Are honorific suffixes bad? Not necessarily. Suffixes that allow the show of mutual respect , love and intimacy is  a good thing. But using suffixes to show disrespect  is in my opinion undesirable.

Moreover, this honorific suffix usage promotes gender inequality in a marriage , validates male privilege and propagates the “culture of abuse“. Which is obviously my main area of focus in this article.

It is to be noted that not all humans who speak this Tamil language avail themselves to the ‘privilege’ of showing disrespect even though they ‘can’ under societal norms. I have witnessed many – male and female alike – address younger or  people in lesser status then them  with respect – using respectful honorific suffixes- and I applaud them for them for their dignity. These people bring out the beauty in the language and are role models for others to follow suit. But they are still in the minority.

Now, How do these honorific suffixes work and then how do they promote a culture of abuse?

For illustration ,let’s take  Tamil’s honorific suffixes: “di”  and “da”

“Di”  suffix is informal, denotes that a  female of lesser or equal status  is being addressed.

“Da”  suffix is the male counterpart.

So for example, if you want to call your younger brother towards you, you can say :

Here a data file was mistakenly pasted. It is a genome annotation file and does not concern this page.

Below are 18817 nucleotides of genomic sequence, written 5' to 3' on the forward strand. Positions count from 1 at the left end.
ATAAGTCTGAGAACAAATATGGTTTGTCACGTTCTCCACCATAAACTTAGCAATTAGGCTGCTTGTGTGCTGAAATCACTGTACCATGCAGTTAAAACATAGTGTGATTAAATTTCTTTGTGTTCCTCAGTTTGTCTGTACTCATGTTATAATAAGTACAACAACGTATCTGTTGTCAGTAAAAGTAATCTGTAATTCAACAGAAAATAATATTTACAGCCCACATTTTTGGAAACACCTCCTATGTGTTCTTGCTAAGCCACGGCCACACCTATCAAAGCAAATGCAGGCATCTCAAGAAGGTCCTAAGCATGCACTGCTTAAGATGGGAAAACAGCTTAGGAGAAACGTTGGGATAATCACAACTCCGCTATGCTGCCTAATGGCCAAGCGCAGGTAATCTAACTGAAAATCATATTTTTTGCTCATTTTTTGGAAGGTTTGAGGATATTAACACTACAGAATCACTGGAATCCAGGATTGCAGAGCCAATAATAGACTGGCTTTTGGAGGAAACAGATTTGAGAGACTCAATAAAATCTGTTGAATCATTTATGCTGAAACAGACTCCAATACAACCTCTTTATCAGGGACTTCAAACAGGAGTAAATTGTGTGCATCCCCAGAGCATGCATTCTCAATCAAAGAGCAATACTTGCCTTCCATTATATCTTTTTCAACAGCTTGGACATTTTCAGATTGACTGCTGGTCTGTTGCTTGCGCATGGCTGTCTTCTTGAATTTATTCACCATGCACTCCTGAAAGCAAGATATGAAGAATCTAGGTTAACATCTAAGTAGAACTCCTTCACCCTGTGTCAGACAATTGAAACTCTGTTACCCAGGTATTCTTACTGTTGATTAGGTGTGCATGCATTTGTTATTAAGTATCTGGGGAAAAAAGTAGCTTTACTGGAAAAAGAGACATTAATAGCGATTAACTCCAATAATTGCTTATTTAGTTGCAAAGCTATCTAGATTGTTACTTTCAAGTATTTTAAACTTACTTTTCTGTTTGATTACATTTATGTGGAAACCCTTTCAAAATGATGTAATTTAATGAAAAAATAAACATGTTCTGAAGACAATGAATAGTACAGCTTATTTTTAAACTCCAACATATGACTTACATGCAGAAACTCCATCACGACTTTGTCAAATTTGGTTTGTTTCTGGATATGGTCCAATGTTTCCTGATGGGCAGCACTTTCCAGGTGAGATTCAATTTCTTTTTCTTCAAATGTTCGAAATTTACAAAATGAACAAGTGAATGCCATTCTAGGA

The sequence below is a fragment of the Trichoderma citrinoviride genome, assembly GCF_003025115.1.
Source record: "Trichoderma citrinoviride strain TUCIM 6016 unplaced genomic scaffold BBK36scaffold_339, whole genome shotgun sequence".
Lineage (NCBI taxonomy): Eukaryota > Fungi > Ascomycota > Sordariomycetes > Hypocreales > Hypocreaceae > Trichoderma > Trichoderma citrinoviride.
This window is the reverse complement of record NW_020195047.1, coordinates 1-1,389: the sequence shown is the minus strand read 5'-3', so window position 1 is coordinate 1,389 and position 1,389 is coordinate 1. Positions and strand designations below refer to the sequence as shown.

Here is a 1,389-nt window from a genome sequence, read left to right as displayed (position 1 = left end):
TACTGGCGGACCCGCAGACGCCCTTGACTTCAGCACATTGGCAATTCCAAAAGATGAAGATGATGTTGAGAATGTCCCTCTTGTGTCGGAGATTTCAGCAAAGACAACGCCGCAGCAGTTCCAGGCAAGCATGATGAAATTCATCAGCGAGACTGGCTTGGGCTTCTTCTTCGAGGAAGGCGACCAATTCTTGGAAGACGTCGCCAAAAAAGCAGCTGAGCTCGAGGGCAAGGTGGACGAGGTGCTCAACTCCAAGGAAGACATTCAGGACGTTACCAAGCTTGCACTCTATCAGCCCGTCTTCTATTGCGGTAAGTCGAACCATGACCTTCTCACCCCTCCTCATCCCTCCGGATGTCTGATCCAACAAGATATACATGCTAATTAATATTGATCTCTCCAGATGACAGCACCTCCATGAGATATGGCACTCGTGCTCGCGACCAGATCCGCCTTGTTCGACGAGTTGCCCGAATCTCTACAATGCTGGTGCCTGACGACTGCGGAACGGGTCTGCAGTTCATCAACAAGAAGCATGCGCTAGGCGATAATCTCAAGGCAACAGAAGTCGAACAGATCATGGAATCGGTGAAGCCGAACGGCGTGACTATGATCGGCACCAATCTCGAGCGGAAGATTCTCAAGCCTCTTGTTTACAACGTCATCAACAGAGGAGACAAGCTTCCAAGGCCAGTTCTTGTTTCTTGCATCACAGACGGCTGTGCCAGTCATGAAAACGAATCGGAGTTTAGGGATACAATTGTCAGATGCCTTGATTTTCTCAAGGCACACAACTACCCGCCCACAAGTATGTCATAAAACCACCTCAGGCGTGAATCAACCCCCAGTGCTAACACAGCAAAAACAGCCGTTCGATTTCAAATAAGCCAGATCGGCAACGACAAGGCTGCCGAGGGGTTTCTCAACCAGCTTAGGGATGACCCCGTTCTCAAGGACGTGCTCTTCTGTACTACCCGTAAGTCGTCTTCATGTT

” Enga va da

The rough translation for the Tamil trans-literation sentence is:

Come here “you male who is inferior than me in either age or social status or power or all”

Or it can also be:

Come here “you male who is  equal to me because you are also allowed to respond back with a “di” or “da” “.

This latter ‘equal’ usage is the case in informal friendly /intimate relationships, where both the parties considers themselves equal, irrespective of age/socio-economic status.

The “da” or “di” gets translated into disrespect showing  the subtle inequality of the relationship when the person addressed with this suffix is not allowed to respond back with the “di/da” suffix in their response to the speaker.

E.g. A person can address his servant , disrespectfully, with “da” but the servant cannot use “da” towards his employer (if he expects to be gainfully employed). Instead he is expected to use another honorific suffix that shows respect like “ar” or “enga”- which denotes respect and reinforces his lesser economic status relative to his employer.

Some husbands use the suffix “Di”  when talking to their wives: publicly and privately. Wives are not allowed/expected to respond back or use the “Da” – they may do that in private (who knows?) but publicly it’s a huge ‘no-no’. The conversation between husband and wife  is expected to follow the pattern of the man/servant relationship, setting the stage for gender inequality – male superiority.